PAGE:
Sam Lucas is one of the memorable characters of the black novels of this period. Sam is more amoral than immoral. He lives his life as he thinks he must. He has always been a drifter, perpetrating his confidence schemes upon the innocent and then leaving for more fertile fields. He is dashing and romantic, and his having only one arm makes him a sympathetic figure to many of the people of whom he is trying to take advantage. Cullen’s description of his going down the aisle of the church to be converted with the left sleeve of his coat hanging empty beside him indicates how Sam can turn any adversity into something of personal benefit.
Mattie Johnson is in many ways Sam’s opposite. Mattie knows what she believes and is resolute in her beliefs. She is human enough, however, to be swayed emotionally by the kind of display that Sam puts on during his conversion in the Mt. Hebron Episcopal Church. One must remember that Sam swayed eight other unredeemed souls besides Mattie, so his was a virtuoso performance.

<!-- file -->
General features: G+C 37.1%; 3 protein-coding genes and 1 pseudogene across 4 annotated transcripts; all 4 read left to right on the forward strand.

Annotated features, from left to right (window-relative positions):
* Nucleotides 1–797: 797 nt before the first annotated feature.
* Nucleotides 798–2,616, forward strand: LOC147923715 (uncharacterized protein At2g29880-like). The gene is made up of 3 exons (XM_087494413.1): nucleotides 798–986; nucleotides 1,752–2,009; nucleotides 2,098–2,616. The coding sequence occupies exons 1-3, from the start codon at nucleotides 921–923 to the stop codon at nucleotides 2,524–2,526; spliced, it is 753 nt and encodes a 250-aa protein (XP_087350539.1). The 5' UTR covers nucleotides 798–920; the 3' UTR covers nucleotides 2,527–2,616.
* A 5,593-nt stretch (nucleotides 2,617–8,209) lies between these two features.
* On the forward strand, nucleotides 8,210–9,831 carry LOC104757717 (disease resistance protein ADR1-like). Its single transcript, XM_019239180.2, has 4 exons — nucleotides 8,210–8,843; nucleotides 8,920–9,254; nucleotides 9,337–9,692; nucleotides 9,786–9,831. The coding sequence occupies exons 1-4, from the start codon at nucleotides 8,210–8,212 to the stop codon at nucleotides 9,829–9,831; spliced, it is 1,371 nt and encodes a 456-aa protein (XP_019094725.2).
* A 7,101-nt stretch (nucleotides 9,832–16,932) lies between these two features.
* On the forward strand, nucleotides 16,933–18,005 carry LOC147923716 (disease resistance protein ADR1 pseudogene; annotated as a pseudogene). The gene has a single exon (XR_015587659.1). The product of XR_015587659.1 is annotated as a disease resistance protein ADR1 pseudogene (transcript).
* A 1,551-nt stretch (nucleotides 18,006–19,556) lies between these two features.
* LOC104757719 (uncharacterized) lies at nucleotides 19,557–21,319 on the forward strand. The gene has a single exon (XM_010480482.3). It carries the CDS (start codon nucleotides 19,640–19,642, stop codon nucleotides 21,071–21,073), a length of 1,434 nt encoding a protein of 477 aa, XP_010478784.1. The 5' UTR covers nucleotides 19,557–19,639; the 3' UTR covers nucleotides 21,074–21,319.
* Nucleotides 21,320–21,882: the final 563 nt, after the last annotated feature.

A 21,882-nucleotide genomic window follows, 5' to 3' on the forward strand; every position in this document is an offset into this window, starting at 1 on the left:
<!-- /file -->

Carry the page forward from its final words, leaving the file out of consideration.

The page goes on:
Mattie is simple but not stupid. Although she falls in love with Sam at first sight, she is resolute in her love for him. She not only stays with him until the end, but she also touches him in such a way that because of her he does the most noble thing of his life in order to bring her a modicum of comfort before he dies.
Despite Sam’s dalliance with Emma and despite Mattie’s deep sorrow at the loss of their child, Mattie...
(The entire section is 528 words.)